A fantastical fairy-land and where to find it
In a letter to his brother, author C.S. Lewis reportedly wrote ‘that part of Rostrevor which overlooks Carlingford Lough is my idea of Narnia’. Over spring break I visited this village nestled between the Mourne Mountains and the Carlingford Lough sea. If you take the bus from Newry towards Kilkeel, you’ll soon find yourself in the centre of Rostrevor. In April the ‘Merry Christmas’ sign was still in the square and the bells from the churches rang out in welcome as I exited the bus. Though the village may seem small, it’s like a Mary Poppins bag bursting with surprises.
Fairies are believed to live in the Fairy Glen along the Kilbroney river. Historically, the locals wouldn’t venture here after dark because they feared the fairies might snatch them. Though I failed to find any fairies whilst walking through this wonderland, I left nearly convinced of their existence. The glen borders the 92km Kilbroney park on the edge of the Mourne Mountains. This park abounds with biking and walking trails, including a ‘walk through Narnia’ path. Warning: you may become a giddy child as you enter through the wardrobe door and stand beside the lamppost in the middle of the wood… or maybe that’s just me.
If you ask locals what to do in Rostrevor, they will send you to the Cloughmore Stone in the Mourne Mountains. Legend has it that this 30 ton boulder sitting 1000 feet above Rostrevor was thrown there by the giant Finn MacCool during an altercation with a Scottish giant. The hike up is only 45 minutes, and the view of the rolling mountains and the sky flickering its reflection upon the sea is surreal. Meandering along, the trail circles back through the unassuming Fiddler’s Green. In July, an Irish folk music festival transforms the field and people come internationally to participate. This year marks the 30th anniversary of the Fiddler’s Green Festival, and for any music lover it’s a perfect excuse to visit.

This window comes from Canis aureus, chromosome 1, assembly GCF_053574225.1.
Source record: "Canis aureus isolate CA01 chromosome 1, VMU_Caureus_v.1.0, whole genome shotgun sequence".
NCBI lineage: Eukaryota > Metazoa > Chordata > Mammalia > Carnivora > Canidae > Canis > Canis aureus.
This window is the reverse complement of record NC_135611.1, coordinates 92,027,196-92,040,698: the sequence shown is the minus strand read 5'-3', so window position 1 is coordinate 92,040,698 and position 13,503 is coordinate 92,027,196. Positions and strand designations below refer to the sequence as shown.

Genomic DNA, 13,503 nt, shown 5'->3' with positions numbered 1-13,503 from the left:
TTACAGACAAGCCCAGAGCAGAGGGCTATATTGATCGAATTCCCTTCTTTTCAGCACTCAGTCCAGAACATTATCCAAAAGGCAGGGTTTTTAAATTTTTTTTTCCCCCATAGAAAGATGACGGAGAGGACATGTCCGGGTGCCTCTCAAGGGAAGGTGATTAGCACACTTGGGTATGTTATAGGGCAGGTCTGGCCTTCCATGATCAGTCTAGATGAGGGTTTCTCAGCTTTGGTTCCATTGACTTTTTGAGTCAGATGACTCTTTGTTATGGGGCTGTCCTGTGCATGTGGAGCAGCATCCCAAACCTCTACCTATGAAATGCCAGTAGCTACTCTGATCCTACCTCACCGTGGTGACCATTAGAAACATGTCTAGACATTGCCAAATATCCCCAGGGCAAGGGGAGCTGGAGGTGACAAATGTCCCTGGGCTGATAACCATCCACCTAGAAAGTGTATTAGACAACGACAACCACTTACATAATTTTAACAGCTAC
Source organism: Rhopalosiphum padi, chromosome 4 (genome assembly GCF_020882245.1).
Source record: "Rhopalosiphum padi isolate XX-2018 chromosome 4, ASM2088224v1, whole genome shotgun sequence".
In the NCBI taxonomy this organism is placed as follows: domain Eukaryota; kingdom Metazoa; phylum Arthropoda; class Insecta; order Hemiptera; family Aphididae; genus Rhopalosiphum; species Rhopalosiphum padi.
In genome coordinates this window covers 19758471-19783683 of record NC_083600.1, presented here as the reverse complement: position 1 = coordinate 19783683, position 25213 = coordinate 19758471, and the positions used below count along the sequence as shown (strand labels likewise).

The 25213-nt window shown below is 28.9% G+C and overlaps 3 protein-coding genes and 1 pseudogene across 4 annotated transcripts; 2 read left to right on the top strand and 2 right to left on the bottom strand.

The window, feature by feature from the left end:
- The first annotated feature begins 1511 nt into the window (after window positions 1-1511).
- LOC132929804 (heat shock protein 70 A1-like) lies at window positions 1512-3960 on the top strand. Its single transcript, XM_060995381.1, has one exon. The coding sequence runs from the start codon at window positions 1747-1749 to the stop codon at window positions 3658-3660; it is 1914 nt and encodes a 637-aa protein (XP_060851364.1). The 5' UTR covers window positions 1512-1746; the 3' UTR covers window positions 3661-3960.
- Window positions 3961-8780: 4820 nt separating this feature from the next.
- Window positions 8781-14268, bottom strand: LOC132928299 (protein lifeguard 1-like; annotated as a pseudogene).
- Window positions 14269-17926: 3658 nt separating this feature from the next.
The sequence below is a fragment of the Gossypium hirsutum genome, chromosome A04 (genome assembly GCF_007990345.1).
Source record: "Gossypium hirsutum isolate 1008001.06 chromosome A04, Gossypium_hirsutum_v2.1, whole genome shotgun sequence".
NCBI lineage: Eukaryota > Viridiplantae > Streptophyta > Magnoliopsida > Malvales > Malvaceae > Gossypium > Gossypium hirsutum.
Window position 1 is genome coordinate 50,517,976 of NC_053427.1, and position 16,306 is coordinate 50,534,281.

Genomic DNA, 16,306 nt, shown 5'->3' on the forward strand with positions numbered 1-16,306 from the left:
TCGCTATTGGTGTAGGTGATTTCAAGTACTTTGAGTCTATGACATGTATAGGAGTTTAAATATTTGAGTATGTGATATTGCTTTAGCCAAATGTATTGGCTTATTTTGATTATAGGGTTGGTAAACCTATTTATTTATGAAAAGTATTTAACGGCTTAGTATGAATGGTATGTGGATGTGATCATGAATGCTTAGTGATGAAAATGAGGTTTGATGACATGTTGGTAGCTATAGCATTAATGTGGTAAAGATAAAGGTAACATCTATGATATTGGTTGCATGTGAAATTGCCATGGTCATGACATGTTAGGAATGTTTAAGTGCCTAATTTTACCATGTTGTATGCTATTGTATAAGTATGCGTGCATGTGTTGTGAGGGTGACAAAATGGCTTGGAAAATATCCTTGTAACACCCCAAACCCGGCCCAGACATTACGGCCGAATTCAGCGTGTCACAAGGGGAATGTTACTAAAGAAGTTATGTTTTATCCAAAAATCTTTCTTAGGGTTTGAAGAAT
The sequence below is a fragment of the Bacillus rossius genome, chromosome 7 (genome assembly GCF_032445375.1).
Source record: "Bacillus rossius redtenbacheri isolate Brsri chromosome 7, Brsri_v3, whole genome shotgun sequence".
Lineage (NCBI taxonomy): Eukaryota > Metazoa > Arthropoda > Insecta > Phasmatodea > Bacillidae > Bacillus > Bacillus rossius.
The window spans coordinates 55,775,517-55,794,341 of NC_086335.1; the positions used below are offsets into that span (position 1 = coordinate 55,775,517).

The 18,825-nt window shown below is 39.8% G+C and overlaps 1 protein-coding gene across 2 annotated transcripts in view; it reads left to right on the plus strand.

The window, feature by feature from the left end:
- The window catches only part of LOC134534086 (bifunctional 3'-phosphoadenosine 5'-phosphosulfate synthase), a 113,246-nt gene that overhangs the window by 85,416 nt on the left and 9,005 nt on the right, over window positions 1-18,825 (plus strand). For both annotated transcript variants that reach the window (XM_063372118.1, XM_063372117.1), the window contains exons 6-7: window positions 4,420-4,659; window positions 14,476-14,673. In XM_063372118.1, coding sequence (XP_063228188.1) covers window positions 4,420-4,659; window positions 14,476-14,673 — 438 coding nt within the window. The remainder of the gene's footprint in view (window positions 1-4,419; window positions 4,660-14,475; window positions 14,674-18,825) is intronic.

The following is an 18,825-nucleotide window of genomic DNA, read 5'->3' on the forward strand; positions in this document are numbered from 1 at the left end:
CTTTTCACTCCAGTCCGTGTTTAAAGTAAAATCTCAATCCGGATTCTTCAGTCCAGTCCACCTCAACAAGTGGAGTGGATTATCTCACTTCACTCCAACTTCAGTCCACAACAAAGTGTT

If you’re not there in July, live music is sure to be playing in at least one of the eight pubs on any given day of the week. If you do have a night out in mind, some popular eateries include the Old School Café, the Rostrevor Inn, and the Church bistro. Maud’s is also delicious, and their ‘Poor-Bear’s Delight’ ice-cream is what dreams are made of.
Whether you fancy taking a ramble along the coast, hiking into the mountains, sipping on a Guinness in the pub, or visiting one of the nearby towns – Rostrevor has something for everyone. This village is steeped in legend and fantasy, history and nature, and as you explore it you’ll begin to understand why Lewis could imagine nymphs in the forest and talking animals traipsing through the misty mountains. In fact, you may start to imagine it for yourself.
Other Nearby Places
Robert Ross Monument (this dude is credited for burning down the U.S. White House in 1814)
Saint Bronagh’s Bell and the Benedictine Monastery
The Kilfeaghan Dolmen
The Narrow Water Castle tower house